βTimeFigure 2: Active probing: Level shift detection.The value of nL is chosen based on empirical observationsof typical burst durations in ISP deployments, and nR is asanity check to ensure that the drop in rate is not just atemporary variation (e.g., due to cross traffic).Third, we require that there is a significant drop in themedian rate at point τ :R̃r (i) γ R̃r (j)i 1.τ(3)j τ .nwhere R̃r denotes the median, and γ is a suitable threshold.We select γ based on empirical observations of ISP capacitiesand shaping rates in practice (see Section 2.3).Similarly, we detect the end of a level shift index β suchthat β τ and β is the last point which satisfies the ratecondition in Equation 1. Figure 2 illustrates the two levelshift indices.2.2 EstimationAfter the detection of a level shift, we estimate the tokenbucket parameters from the rate timeseries Rr as follows.The token generation rate (shaping rate) ρ is estimated asthe median (to be robust to outliers) of the received ratemeasurements after β:ρ̂ R̃r (i)(4)i β 1.nWe estimate the token bucket depth (burst size) σ basedon the number of bytes sent till the τ ’th time interval. Weestimate a range for σ, since we discretize time in to intervalsof size , based on the estimate ρ̂ of ρ and the received rates:σ̂ τX[R(i) ρ̂] i 1[R(i) ρ̂] 2(5)2.3 Parameter SelectionAs in any other measurement tool that is used in practice,there are some parameters that need to be tuned empirically. In ShaperProbe, the key parameters are the factor γ,the probing duration Λ, and the interval duration . Wehave selected the values of these parameters based on thedetection of actual shaper deployments in broadband ISPsfor which we knew the “ground truth”.Figure 3 shows the ratio of the capacity over the shapingrate C/ρ and the maximum burst duration (in seconds) for36 advertised traffic shaper deployments at Comcast andCox in metro Atlanta in October 2010. Note that all tiershave a capacity-to-shaping rate ratio of 1.1 or higher; in thecurrent implementation of ShaperProbe we use γ 1.1.The probing duration Λ should be sufficiently long so thatit can detect as many ISP shaping configurations as possible,Cap. / shaping-rate ratioτBurst duration (s)Received rate 01520253035303560s0510152025TierFigure 3: Advertised Comcast, Cox tiers: required γ and Λ.while at the same time keeping the total probing durationreasonably short when there is no shaping. Figure 3 showsthat the burst duration is at most 48s, except for 4 out of 36configurations. Λ is set to 60s in the current implementation.A typical ShaperProbe residential run lasts for 2-3 minutes.The averaging window size should be sufficiently largeto keep the estimation noise in Rr low, and sufficiently shortso that Λ includes several rate samples. We have performed100 trials in the upstream direction of a Comcast residential connection, whose SLA we know (4.5Mbps shaped to2Mbps). We found that for 50ms, the shaping detection rate is 100%; as approaches the inter-packet gap,the detection rate drops significantly. We set to 300ms sothat we can detect shaping even in low capacity links.3. SHAPERPROBE IMPLEMENTATIONThe design of a tool that works well on a wide variety ofnetwork conditions, OS platforms and broadband link technologies is challenging. A first challenge is that ShaperProberequires a fast and accurate estimate of the narrow-link capacity between the sender and receiver; this estimate is theShaperProbe probing rate. ShaperProbe uses packet traindispersion for estimating capacity; it additionally probes using a longer train to be robust to wireless link effects. Second, the probing method should be able to generate trafficat a constant rate, even with a coarse-grained userspace OStimer granularity. At the same time, the transmission ofpackets should not impose heavy load on the CPU resourcesat the sender. ShaperProbe sends small periodic packettrains, and times the inter-train gaps such that busy-waitloops are minimized. Third, the ShaperProbe client shouldbe non-intrusive. The client and server abort the probingprocess if they observe losses on the path. Finally, crosstraffic on the path may lead to temporary drops in the received rate Rr ; we need to incorporate a filtering mechanism that can remove outliers from Rr . ShaperProbe filtersoutliers using recorded observations from the local neighborhood of the Rr timeseries. The Tech Report [17] describeshow ShaperProbe addresses the previous challenges and implementation details.We currently run load-balanced ShaperProbe server replicas on 48 M-Lab hosts connected directly to tier-1 ASes.For measurement accuracy, we allow only one client at eachserver replica at any time.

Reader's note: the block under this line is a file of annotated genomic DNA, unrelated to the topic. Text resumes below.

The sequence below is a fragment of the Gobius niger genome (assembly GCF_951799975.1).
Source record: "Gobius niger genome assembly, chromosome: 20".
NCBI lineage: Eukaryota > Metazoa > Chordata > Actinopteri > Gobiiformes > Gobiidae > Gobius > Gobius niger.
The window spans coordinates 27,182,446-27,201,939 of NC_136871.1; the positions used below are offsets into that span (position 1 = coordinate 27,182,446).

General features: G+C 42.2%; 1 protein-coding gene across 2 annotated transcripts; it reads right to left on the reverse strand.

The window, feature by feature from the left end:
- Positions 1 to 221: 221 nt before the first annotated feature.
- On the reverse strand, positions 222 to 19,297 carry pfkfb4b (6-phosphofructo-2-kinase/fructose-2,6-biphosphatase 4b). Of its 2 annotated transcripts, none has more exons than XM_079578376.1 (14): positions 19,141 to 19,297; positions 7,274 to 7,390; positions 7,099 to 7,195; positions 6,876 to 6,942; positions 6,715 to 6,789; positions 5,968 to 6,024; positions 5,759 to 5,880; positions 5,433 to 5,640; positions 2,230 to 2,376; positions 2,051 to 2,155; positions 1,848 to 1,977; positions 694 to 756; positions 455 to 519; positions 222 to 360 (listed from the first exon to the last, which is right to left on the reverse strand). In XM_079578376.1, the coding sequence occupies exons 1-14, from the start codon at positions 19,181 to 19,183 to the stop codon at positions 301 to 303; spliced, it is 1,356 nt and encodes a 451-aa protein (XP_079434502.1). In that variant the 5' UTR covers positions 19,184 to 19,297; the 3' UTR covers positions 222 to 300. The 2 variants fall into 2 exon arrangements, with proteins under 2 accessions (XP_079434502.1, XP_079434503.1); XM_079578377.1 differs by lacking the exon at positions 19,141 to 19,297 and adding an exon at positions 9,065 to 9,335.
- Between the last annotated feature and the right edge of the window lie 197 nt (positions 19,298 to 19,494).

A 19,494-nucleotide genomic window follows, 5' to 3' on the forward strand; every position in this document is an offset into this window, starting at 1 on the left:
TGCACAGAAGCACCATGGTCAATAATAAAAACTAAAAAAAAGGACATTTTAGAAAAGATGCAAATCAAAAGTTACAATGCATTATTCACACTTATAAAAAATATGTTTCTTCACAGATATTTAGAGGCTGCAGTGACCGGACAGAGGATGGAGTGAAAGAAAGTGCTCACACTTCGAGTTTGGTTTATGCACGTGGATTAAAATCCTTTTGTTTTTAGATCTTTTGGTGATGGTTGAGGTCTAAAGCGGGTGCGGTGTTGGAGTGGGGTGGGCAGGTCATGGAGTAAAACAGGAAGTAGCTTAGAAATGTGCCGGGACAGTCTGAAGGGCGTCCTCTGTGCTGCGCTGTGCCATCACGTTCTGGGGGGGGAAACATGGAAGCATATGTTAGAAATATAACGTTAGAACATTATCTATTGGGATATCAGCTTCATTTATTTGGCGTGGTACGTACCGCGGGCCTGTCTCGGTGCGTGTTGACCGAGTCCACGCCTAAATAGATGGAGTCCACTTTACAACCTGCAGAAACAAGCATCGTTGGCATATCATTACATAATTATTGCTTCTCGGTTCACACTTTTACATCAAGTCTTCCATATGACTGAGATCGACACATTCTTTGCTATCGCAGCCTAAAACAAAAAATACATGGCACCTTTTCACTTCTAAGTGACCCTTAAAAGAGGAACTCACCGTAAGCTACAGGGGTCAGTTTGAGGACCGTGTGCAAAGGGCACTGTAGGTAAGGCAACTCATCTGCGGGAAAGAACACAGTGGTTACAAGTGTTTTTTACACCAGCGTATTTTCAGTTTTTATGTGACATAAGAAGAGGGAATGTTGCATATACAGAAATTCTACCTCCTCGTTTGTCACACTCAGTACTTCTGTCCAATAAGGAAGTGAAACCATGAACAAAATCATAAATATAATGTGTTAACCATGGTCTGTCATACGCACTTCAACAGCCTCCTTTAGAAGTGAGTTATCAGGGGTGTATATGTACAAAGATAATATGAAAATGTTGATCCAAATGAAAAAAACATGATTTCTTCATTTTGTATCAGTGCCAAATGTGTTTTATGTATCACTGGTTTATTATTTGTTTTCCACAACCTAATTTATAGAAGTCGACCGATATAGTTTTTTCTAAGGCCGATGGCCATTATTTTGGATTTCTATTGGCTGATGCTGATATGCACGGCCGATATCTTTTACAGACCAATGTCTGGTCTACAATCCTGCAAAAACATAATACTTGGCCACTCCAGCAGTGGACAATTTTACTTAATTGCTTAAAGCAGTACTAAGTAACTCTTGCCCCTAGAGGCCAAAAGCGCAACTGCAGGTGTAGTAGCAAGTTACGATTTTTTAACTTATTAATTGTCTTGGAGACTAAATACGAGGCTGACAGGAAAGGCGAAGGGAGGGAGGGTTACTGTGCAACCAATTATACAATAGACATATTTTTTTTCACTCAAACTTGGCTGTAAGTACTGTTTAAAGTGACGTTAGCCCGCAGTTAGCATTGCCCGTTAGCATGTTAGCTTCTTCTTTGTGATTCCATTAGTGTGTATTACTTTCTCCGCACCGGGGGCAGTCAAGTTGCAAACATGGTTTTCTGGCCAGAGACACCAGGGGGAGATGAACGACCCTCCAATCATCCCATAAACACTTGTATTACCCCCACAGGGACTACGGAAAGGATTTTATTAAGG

ISPComcastRoad RunnerAT&TCoxMCI-VerizonUpstream (%)71.5 (34874)6.5 (7923)10.1 (8808)63 (5797)5.6 (8753)Dwnstrm. (%)73.5 (28272)63.9 (5870)10.9 (7748)47.4 (4357)8.4 (7733)Table 1: Shaping detections: top-5 ISPs in terms of ShaperProbe runs. For each ISP we show percentage of runs withdetected shaping and number of total runs.4.RESULTSIn this section, we take a first look at results from theShaperProbe deployment at M-Lab. We first examine accuracy using two ISPs for which we know the shaping groundtruth and from emulation experiments.Accuracy. We test the latest version of ShaperProbe ontwo residential ISPs, AT&T and Comcast, at two homesin metro Atlanta. We use the High-Speed Internet service of Comcast, and the DSL service of AT&T. At thetime of these experiments, the Comcast configuration was:{10Mbps up, 22Mbps down} shaped to {2Mbps up, 12Mbpsdown} [5], while the AT&T configuration did not use shaping ({512Kbps up, 6Mbps down}) [2]. Out of 60 runs, we didnot observe any shaping detection errors in either directionat the AT&T connection, while we observed two upstreamfalse negatives at the Comcast connection due to capacityunderestimation.We also emulated token bucket shaping on a wide-areapath between a residential Comcast connection and a serverdeployed at the Georgia Tech campus. We use the LARTCtc tool on Linux with a 2.6.22 kernel on a dual-NIC 1GHzCeleron router with 256MB RAM. Over 20 experiments foreach token bucket configuration and 10 configurations, wefound that ShaperProbe detects the traffic shaper in all (200)experiments; it also accurately estimates the shaping rateand bucket depth for all configurations.Data preprocessing. In the following, we analyze datacollected from the ShaperProbe M-Lab service. First, weconsider runs from the latest ShaperProbe release, collectedbetween 20th October 2009 and 9th May 2011 (total of845,223 runs). Each run’s trace contains per-packet timestamps and sequence numbers for the upstream and downstream probing “half runs”. Second, we say that a half runis “unfinished” if no shaping was detected and the run lastedfor less than 50s - we discard such runs. All completed halfruns which are not diagnosed as shaping are considered noshaping cases. Recall that ShaperProbe probes each direction for 60s, and terminates a half run if it either detectedshaping or if it observed packet losses during probing. Ahalf run can also be unfinished if the user aborted the clientbefore it could run to completion. After preprocessing, wehave a total of 281,394 upstream and 236,423 downstreamfinished half runs.Next, we cluster AS numbers into ISPs using their whoisAS names. The AS information was obtained from Cymru’swhois database in May 2011. Runs which passed the preprocessing checks come from 5,167 distinct ISPs. The topC (Mbps)3.54.88.814.5ρ (Mbps)125.510σ (MB)55, 101010Burst duration (s)16.715.2, 30.525.818.8(a) Upstream.C (Mbps)19.421.128.234.4ρ (Mbps)6.412.81723.4σ (MB)10102020Burst duration (s)6.410.114.915.3(b) Downstream.Table 2: Comcast: detected shaping properties.five ISPs in terms of the number of runs as well as the fraction of shaping detections are shown in Table 1.It should be noted that there are several factors that influence the fraction of shaping detections in an ISP. First,ISPs provide multiple tiers of service; some tiers may notuse shaping, while service tiers change frequently. Second,an ISP may not deploy shaping in all geographic markets.Third, the access link type can be a factor: a DSL providercan dynamically change the link capacity instead of doingshaping, while a cable provider is more likely to use shaping since DOCSIS provides fixed access capacities. Fourth,for a given connection, the shaping parameters can be dynamically adjusted based on time or load conditions in theISP. Fifth, an ISP A can originate the BGP prefixes of asmaller ISP B that deploys shaping (while A does not) - wecannot distinguish A from B based on BGP prefix-to-ASNmapping. We study some of these factors in ISP case studiesnext. Some ISPs disclose their traffic shaping configurations;in such cases, we can validate our observations.4.1 Case Study: ComcastComcast offers Internet connectivity to homes [5] and enterprises [3], and uses two types of access technologies: cable(DOCSIS 3.0) and Ethernet. In each access category, it offers multiple tiers of service. Comcast shapes traffic usingthe PowerBoost technology [4].Shaping profiles. We observed many shaping configurations at Comcast between October 2009 and May 2011. Figure 4 shows the shaping configuration of each run (orderedby capacity). For each run, designated by an ”ID”, we plottwo points in the top panel for the capacity and the shaping rate; and a point in the bottom panel for the burst size.The capacities form an envelope of the shaping rate points.We see that there are strong modes in the data; Table 2 isa summary of these modes. For higher capacities, we seea larger number of modes in the shaping rate. However, atthe tail of the capacity distribution there is only one shapingrate that corresponds to the highest service tier provided byComcast. We verified our observations with the Comcastwebsite listings [3, 5]. Note that we may not observe allservice tiers in that web page, depending on the numberof ShaperProbe users at each service tier. We also observetwo or three burst sizes that are used across all tiers; thePowerBoost FAQ mentions 10MB and 5MB burst sizes [4].